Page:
Prick up your ears for these 10 idioms using the word "ear"!
- play it by ear—do something without a plan; improvise.
- lend an ear—to pay attention; listen.
- in one ear and out the other—heard without making an impression. ("My son never listens to me. Everything I say goes in one ear and out the other!")
- be all ears—to listen closely.
- out of earshot—too far away to hear. (Often used when you're saying something that you don't want someone else to hear, so you wait until they're out of earshot.)
- up to your ears in—overwhelmed by (e.g., work, debt, trouble).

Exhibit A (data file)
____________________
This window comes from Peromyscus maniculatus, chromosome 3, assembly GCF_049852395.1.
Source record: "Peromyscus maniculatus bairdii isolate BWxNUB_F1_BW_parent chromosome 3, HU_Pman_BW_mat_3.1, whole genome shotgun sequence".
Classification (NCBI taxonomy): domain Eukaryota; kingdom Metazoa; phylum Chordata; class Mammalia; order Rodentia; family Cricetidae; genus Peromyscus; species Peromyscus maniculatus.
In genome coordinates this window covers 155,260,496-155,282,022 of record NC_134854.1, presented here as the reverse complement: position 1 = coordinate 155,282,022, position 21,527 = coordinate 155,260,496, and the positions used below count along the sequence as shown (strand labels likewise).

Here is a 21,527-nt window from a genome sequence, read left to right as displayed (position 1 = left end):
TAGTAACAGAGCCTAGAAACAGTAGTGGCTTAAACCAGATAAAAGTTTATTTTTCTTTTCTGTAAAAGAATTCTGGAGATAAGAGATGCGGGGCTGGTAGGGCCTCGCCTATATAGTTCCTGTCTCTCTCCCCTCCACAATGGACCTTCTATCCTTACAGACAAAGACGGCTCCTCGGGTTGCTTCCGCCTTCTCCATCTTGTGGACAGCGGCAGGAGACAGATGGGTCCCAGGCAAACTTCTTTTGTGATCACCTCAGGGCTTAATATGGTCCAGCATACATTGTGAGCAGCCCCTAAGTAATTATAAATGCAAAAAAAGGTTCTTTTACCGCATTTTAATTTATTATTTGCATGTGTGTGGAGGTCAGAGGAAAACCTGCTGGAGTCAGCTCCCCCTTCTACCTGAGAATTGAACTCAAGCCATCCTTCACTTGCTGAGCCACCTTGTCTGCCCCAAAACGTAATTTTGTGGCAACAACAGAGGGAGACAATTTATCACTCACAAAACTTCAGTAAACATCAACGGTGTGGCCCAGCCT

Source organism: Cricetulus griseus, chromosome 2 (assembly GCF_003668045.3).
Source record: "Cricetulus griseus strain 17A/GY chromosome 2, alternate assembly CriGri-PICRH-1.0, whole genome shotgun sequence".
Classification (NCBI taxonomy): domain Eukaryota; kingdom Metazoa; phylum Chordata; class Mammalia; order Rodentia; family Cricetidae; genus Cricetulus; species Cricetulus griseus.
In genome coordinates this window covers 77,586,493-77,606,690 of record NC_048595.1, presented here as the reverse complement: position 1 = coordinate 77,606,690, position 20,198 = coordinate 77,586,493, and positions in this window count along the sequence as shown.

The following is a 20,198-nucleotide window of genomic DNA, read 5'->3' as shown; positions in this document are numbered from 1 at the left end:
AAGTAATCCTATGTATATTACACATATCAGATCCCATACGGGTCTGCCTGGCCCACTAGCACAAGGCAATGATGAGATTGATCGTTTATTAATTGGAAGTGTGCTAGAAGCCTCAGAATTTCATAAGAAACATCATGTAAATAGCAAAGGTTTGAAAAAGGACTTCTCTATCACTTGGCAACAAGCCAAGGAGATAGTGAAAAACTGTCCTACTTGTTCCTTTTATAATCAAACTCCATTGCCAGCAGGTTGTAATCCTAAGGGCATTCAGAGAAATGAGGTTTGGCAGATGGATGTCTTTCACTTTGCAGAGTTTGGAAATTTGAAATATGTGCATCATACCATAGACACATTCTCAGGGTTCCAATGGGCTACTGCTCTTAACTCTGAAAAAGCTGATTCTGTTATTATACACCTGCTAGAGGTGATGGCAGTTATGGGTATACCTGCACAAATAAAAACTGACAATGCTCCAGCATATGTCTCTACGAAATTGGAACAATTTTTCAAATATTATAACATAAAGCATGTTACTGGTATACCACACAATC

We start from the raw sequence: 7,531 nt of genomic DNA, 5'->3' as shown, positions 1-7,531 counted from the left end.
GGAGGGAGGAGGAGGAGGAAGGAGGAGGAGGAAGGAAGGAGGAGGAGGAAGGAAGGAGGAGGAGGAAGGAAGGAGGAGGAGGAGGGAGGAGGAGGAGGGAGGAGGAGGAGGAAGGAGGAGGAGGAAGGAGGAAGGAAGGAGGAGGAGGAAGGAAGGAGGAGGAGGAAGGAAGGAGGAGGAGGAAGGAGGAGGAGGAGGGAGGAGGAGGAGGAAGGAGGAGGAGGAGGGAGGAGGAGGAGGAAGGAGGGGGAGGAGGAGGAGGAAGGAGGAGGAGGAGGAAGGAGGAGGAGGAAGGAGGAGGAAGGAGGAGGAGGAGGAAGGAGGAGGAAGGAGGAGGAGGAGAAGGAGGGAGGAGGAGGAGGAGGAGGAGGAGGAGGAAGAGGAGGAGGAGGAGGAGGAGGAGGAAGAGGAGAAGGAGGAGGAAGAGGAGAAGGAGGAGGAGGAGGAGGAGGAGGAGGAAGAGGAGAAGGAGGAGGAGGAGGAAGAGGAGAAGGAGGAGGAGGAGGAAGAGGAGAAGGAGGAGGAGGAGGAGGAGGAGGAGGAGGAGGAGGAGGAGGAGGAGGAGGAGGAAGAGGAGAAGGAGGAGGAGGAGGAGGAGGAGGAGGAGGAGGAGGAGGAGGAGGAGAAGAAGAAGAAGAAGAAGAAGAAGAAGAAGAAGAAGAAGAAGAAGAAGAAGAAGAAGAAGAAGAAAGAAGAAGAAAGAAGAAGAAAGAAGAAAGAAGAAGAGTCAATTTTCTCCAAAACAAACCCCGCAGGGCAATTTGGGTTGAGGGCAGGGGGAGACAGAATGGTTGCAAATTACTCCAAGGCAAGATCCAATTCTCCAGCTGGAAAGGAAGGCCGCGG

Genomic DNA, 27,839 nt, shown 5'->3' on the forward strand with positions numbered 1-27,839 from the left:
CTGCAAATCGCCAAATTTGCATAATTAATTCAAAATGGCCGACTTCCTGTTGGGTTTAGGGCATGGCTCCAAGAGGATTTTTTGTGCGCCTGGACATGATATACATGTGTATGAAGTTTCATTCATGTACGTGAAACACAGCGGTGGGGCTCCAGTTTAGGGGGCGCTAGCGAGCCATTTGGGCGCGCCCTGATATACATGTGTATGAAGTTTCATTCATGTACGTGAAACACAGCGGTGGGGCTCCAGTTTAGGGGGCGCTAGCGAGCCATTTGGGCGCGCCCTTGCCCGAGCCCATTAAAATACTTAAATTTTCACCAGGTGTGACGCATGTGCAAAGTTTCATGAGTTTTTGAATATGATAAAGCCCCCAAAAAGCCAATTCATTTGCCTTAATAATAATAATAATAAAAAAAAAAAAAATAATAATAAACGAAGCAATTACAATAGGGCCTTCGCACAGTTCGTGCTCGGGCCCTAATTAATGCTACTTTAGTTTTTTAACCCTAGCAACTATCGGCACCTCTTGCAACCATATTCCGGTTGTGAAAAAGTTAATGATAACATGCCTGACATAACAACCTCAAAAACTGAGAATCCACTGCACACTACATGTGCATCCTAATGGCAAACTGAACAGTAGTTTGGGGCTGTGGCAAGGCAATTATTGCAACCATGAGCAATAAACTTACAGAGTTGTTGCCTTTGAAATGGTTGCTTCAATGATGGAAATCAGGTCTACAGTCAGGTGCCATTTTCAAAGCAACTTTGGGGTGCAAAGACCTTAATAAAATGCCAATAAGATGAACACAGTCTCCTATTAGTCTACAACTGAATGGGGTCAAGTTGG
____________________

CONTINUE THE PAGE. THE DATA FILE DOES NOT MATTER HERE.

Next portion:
- coming out your ears—have a huge amount of something. ("I've put together so many projects this week, I've got Powerpoint slides coming out my ears!")
- a word in the ear—confidential advice.
- have your ear to the ground—be well-informed and tuned into further developments.
- can't believe your ears—to be shocked at something you hear.
- Are your ears burning? —Said to someone when you've been talking about them without them knowing.
Idioms are an important part of English communication. For more, take a look at the Business Idioms course. Not only will you learn plenty of idioms, you'll clearly understand the contexts you can use them.
to prick up your ears—to listen closely; become suddenly interested.